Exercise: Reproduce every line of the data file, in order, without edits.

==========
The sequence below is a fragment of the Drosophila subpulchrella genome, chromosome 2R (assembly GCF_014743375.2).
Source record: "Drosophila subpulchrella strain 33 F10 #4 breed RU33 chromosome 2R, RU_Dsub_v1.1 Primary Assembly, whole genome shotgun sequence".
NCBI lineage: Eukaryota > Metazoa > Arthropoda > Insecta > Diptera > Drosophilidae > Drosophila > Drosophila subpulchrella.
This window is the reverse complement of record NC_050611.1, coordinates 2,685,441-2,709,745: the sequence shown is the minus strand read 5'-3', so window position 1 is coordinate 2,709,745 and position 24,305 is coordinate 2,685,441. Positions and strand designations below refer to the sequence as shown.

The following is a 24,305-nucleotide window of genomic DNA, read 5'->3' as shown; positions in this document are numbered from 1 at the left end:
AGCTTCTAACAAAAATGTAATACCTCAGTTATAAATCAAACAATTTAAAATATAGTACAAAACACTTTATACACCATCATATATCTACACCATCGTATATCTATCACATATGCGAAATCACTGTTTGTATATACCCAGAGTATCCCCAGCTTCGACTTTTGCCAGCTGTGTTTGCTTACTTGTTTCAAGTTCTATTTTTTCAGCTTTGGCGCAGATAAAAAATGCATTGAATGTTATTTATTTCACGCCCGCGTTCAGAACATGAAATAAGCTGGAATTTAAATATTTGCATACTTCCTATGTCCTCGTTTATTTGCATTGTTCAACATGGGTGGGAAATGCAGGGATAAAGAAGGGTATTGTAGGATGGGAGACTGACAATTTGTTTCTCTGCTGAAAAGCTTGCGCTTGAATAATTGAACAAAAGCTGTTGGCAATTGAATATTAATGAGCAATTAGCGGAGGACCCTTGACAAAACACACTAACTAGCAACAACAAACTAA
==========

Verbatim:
The sequence below is a fragment of the Drosophila subpulchrella genome, chromosome 2R (assembly GCF_014743375.2).
Source record: "Drosophila subpulchrella strain 33 F10 #4 breed RU33 chromosome 2R, RU_Dsub_v1.1 Primary Assembly, whole genome shotgun sequence".
NCBI lineage: Eukaryota > Metazoa > Arthropoda > Insecta > Diptera > Drosophilidae > Drosophila > Drosophila subpulchrella.
This window is the reverse complement of record NC_050611.1, coordinates 2,685,441-2,709,745: the sequence shown is the minus strand read 5'-3', so window position 1 is coordinate 2,709,745 and position 24,305 is coordinate 2,685,441. Positions and strand designations below refer to the sequence as shown.

The following is a 24,305-nucleotide window of genomic DNA, read 5'->3' as shown; positions in this document are numbered from 1 at the left end:
AGCTTCTAACAAAAATGTAATACCTCAGTTATAAATCAAACAATTTAAAATATAGTACAAAACACTTTATACACCATCATATATCTACACCATCGTATATCTATCACATATGCGAAATCACTGTTTGTATATACCCAGAGTATCCCCAGCTTCGACTTTTGCCAGCTGTGTTTGCTTACTTGTTTCAAGTTCTATTTTTTCAGCTTTGGCGCAGATAAAAAATGCATTGAATGTTATTTATTTCACGCCCGCGTTCAGAACATGAAATAAGCTGGAATTTAAATATTTGCATACTTCCTATGTCCTCGTTTATTTGCATTGTTCAACATGGGTGGGAAATGCAGGGATAAAGAAGGGTATTGTAGGATGGGAGACTGACAATTTGTTTCTCTGCTGAAAAGCTTGCGCTTGAATAATTGAACAAAAGCTGTTGGCAATTGAATATTAATGAGCAATTAGCGGAGGACCCTTGACAAAACACACTAACTAGCAACAACAAACTAA